does the pill make women want less manly men?

an interesting study by researchers at the university of sheffield suggests that women’s taste in men has shifted from more rugged-looking men to more boyish looking men since the contraceptive pill became available to women 40 years ago. here’s how it works:

Researchers say leading Hollywood actors from forty years ago like Sean Connery and Steve McQueen (top) appear more manly than modern leading men like Brad Pitt and Johnny Depp (bottom). This transition from stronger, angular men to softer, boyish looking men may be due to women's use of the birth control pill.

Scientists have long known that a woman’s taste in men changes over her menstrual cycle.

During the few days each month when women are fertile – around the time of ovulation – they tend to prefer masculine features and men who are more assertive.

On these fertile days, women are also more attracted to men who are ‘genetically dissimilar’, Dr Alvergne said. Picking a partner whose genetic make-up is unlike their own increases the chances of having a healthy child.

On days when women are not fertile, their tastes swing towards more feminine, boyish faces and more caring personalities, researchers have shown.

However, if women are taking the Pill they no longer have fertile days.

That means they no longer experience the hormonal changes that make them more attracted to masculine men and those with dissimilar genetic make-up.

the researchers explain that this is why leading hollywood actors have slowly transitioned from rugged angular confident/cocky men to boyish, softer, men in recent decades. evolutionarily, it makes sense; if you chemically alter a woman’s hormonal drive, she will not be as (dare i say it?) horny as she would be (consciously or subconsciously) as she might be were she not on the pill. i agree with the researchers that much of human sexuality is still very carnal; despite our cerebral and rational development, we are still the product of millions of years of genetic evolution, driven by the single attribute that all living things share: reproduction. scent and non-verbal signals may be dulled or ignored by our rational processes, but they still exist and play a role in mate selection and reproduction. because genetic diversity is a selective advantage (vs. the extreme alternative, incest), women still (again, consciously or subconsciously) seek out males that can protect, care for, and provide for them (and produce children) regardless of how far the women’s liberation movement has progressed. as a strong, powerful, progressive hollywood leading lady once told me at her dinner table, ‘confidence is very, very attractive, but women can still smell arrogance a mile away.’ likewise, men still seek out (again, consciously or subconsciously) women who can care for, provide for, and comfort them. for both sexes, producing offspring always lies at the heart of the species.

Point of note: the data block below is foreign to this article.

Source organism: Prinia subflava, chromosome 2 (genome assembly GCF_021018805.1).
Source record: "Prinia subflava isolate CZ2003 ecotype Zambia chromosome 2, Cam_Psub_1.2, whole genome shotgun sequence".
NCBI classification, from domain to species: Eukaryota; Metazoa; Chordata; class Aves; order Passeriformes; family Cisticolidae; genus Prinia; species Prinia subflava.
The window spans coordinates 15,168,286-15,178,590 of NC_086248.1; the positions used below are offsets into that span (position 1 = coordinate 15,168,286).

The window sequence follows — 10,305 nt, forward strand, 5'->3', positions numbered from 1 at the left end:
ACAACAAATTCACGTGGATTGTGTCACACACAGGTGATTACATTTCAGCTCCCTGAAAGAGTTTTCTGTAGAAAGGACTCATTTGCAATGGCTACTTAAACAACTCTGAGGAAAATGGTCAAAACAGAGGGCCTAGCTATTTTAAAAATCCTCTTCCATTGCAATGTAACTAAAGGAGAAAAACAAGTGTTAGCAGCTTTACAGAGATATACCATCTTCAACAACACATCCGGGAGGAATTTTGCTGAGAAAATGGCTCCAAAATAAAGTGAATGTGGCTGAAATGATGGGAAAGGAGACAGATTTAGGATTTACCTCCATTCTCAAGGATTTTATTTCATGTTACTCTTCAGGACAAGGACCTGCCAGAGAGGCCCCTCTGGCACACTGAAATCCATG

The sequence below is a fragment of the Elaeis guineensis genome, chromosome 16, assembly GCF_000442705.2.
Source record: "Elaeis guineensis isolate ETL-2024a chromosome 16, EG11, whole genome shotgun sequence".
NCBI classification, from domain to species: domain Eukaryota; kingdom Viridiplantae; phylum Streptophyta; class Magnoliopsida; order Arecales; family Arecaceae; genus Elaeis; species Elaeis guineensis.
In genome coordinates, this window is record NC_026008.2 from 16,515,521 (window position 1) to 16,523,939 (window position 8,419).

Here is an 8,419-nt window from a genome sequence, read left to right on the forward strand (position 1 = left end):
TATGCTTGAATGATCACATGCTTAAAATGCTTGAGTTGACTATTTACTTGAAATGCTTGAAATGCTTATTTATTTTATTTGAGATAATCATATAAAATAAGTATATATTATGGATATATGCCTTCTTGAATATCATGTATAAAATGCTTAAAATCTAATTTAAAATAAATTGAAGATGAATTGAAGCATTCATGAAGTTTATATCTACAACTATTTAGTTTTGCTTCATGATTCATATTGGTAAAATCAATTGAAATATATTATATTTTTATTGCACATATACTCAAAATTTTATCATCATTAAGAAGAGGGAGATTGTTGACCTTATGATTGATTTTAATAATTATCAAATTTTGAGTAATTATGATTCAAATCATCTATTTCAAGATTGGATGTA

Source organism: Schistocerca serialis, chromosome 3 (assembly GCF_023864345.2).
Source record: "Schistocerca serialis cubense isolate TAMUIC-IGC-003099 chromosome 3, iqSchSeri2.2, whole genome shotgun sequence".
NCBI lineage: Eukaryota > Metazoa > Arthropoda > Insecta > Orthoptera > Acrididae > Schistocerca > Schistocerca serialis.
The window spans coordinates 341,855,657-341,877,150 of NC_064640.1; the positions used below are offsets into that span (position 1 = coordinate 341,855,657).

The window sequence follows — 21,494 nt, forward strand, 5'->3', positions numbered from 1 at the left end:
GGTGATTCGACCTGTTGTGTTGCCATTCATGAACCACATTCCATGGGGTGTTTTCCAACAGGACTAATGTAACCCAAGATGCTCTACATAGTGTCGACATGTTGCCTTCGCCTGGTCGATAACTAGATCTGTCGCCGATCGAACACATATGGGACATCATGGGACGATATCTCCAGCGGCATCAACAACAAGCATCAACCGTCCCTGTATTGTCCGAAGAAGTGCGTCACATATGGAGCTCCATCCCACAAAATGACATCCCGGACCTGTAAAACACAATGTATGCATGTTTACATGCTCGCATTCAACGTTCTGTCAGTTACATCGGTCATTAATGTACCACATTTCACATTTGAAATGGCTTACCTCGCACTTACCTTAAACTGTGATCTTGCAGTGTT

however, the findings could also have something to do with the fact that as women have earned their rightful place alongside men as equals, they began finding attractive men who were not the traditional domineering type. women began to prefer men who treated them as equals, not subordinates. these men may have tended to be less aggressive, less angular, less traditionally ‘macho’ men, who were comfortable with their masculinity and were not always out to show off to the other males in the room – a trait where being big, strong, hairy, and angular is stereotypically and evolutionarily advantageous.

i agree that the transition has taken place. the question now is whether the transition from strong, domineering, tough guys to smart, sensitive, cute guys is the result of birth control, or the result of the continued march of social evolution, gender equity, and technological progress that makes reliance on tough, strong guys less needed. and is the transition a bad thing? as one who has been described as a mountain metrosexual (looks like a mountain man but speaks and acts like a civilized urbanite), i don’t really care. ;-)

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